Nigeria’s rescheduled March 28 presidential elections should be able to take place despite disruption threats made Tuesday by Boko Haram. But the country’s security services, such as the military, the Service Chiefs and the National Security Adviser, will have to “guarantee the sanctity of the rescheduled polls in view of the security challenges facing the country,” the Nigerian daily Vanguard reports on its front page Thursday.

The newspaper quotes the Chairman of the Independent National Electoral Commission (INEC), Prof. Attahiru Jega, who addressed the Senate Wednesday on the country’s preparedness for the elections: “I kept saying consistently that INEC is not a security organization. We are an election management body. So, we rely a lot on security to be able to ensure that things are done well and that there is no disruption of the electoral process.”

According to Jega, the postponement of the elections offered the commission precious additional preparation and the hope for “significant improvement in the security situation” in the next six weeks.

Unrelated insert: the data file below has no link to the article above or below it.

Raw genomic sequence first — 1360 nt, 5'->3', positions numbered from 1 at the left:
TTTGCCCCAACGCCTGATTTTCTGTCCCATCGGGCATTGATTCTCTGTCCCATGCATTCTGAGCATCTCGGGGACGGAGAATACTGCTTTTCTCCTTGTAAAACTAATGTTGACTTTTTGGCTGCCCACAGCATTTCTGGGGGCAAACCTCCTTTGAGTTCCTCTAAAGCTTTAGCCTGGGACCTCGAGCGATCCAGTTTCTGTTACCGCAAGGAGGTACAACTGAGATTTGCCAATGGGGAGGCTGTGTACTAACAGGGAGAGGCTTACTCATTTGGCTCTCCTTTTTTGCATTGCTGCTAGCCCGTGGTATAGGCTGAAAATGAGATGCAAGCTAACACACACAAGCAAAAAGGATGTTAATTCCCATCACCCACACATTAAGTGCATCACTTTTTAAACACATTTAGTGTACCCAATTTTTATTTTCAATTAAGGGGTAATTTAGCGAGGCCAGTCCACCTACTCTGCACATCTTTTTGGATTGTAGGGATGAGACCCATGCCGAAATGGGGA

In a video released Tuesday by Boko Haram, the terrorist group’s leader Abubakar Shekau threatened to disrupt Nigeria’s March 28 presidential election, which had already been postponed for security reasons from its original Feb. 8 date. “We say that these elections that you are planning to do will not happen in peace,” he said.

The video appeared as two suicide bombings killed at least 38 people and injured 20 others in northeastern Nigeria Tuesday.

But Vanguard also reported Thursday that the Islamist group suffered heavy casualties this week, as Chadian troops launched a series of assaults in northeastern Nigeria. “The offensive deep inside Nigerian territory was a first and suggested a strategy to tackle other rebel-controlled areas in northeastern Borno state, which is the group’s stronghold,” the Nigerian daily wrote.

The INEC is set to hold additional meetings on Feb. 24 and March 4 to finalize arrangements for the March 28 vote, which would be followed by the second round of voting on April 11.

ABOUT THE SOURCE: Vanguard is a leading daily newspapers in Nigeria independent of political control. It was founded in 1983.

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